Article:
Forese said she was pleased but not surprised to see the judge dismiss the Houston Methodist lawsuit. Hughes rejected the notion that the vaccines were experimental or that workers were being coerced into getting the shots. He said the simple answer was to find another job. Lead plaintiff Bridges, herself, said she has already starting working for a private health-care company.
Most hospitals contacted by USA TODAY said their position has been met with no organized protests or lawsuits. One exception was IU Health, which includes18 hospitals and 11 urgent-care clinics and is separate from Indiana University.
IU Health set a Sept. 1 deadline to be fully vaccinated. Currently, 64% of the staff are vaccinated and refusing to comply can cost employees their jobs.
Traci Staley, an office worker who organized the protests, administers a new, private Facebook group called Indiana Against the Mandate, with 7,600 members.
“I have (had my) mind blown by just how many employees are against this,” she said. “Our group has grown beyond just IU Health to include other hospitals and healthcare facilities, and people from all across the state in various professions.”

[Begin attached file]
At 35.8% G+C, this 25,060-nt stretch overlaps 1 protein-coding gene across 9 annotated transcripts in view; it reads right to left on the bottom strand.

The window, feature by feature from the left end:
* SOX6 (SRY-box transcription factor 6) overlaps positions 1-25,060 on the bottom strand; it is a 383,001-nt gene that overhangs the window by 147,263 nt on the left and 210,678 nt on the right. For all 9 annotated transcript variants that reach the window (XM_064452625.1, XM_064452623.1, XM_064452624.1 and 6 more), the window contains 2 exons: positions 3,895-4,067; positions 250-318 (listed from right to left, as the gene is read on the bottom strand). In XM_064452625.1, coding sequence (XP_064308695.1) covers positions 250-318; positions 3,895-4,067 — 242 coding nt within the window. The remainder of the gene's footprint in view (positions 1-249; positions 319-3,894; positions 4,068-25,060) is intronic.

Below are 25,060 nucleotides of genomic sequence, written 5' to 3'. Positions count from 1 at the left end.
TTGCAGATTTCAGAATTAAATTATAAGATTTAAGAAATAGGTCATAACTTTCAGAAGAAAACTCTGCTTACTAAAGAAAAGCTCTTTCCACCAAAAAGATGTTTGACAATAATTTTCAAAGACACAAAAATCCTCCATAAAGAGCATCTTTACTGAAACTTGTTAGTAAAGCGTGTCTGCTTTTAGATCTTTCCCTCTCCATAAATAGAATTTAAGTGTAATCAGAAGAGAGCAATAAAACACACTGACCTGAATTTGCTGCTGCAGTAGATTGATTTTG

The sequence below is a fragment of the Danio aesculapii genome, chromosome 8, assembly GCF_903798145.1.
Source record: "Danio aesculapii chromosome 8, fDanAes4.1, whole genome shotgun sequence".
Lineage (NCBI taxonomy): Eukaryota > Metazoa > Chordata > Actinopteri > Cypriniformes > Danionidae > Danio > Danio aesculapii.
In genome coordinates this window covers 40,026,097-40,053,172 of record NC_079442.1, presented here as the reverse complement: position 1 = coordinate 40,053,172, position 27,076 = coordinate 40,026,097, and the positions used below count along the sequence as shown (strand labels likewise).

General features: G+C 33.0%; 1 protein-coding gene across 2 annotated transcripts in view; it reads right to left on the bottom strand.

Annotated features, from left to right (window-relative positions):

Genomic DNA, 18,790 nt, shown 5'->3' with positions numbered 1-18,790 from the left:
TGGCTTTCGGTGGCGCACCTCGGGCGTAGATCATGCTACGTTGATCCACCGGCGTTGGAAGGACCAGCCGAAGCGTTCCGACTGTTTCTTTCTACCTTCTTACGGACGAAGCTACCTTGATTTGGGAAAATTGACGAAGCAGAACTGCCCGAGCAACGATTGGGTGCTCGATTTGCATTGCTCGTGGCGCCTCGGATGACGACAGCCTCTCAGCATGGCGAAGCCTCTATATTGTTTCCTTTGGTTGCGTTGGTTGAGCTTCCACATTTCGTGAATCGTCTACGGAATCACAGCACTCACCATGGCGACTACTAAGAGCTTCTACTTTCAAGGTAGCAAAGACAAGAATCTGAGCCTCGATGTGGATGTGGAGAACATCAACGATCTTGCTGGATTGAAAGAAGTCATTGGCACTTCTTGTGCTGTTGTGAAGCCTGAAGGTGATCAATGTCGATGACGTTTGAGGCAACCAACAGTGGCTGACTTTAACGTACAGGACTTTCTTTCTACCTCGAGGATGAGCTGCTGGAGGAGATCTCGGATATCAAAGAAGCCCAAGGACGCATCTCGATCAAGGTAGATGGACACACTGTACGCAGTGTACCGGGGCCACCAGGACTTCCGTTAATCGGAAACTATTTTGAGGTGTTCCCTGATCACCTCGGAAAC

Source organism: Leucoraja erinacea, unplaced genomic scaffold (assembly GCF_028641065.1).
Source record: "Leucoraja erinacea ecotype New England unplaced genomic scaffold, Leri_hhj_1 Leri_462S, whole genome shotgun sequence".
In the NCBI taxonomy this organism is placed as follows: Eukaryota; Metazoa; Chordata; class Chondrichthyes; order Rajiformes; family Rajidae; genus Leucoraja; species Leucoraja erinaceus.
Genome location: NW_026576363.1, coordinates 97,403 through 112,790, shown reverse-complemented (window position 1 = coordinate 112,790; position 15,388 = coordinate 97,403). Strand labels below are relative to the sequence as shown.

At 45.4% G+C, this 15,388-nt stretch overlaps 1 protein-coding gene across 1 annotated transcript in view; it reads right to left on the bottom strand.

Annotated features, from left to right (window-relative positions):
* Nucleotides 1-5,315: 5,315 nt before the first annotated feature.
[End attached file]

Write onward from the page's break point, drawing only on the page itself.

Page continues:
She said the hospitals have scheduled listening sessions with doctors, which in her opinion have not been persuasive.
“They have truly shown just how much they do not value their employees or care about their differences,” she said. “It doesn’t matter if you’ve been here 5 years or 35 years; they tell you if you won’t comply, this isn’t the place for you.”
The critical factor for hospitals is that they treat vulnerable patients, said Nancy Foster, a vice president at the American Hospital Association.
“A healthcare worker who doesn’t even know they are sick, because they’re not experiencing symptoms, could spread the disease to a vulnerable patient whose immune system may be compromised either by their disease or by some of the treatments that we’re administering,” Foster said.
The association supports flu vaccine mandates but hasn’t yet taken a position on COVID-19 vaccines.
David Heath is a reporter on the USA TODAY national investigations team. Contact him at [email protected] or @davidhth, or on Signal at (240) 630-1962.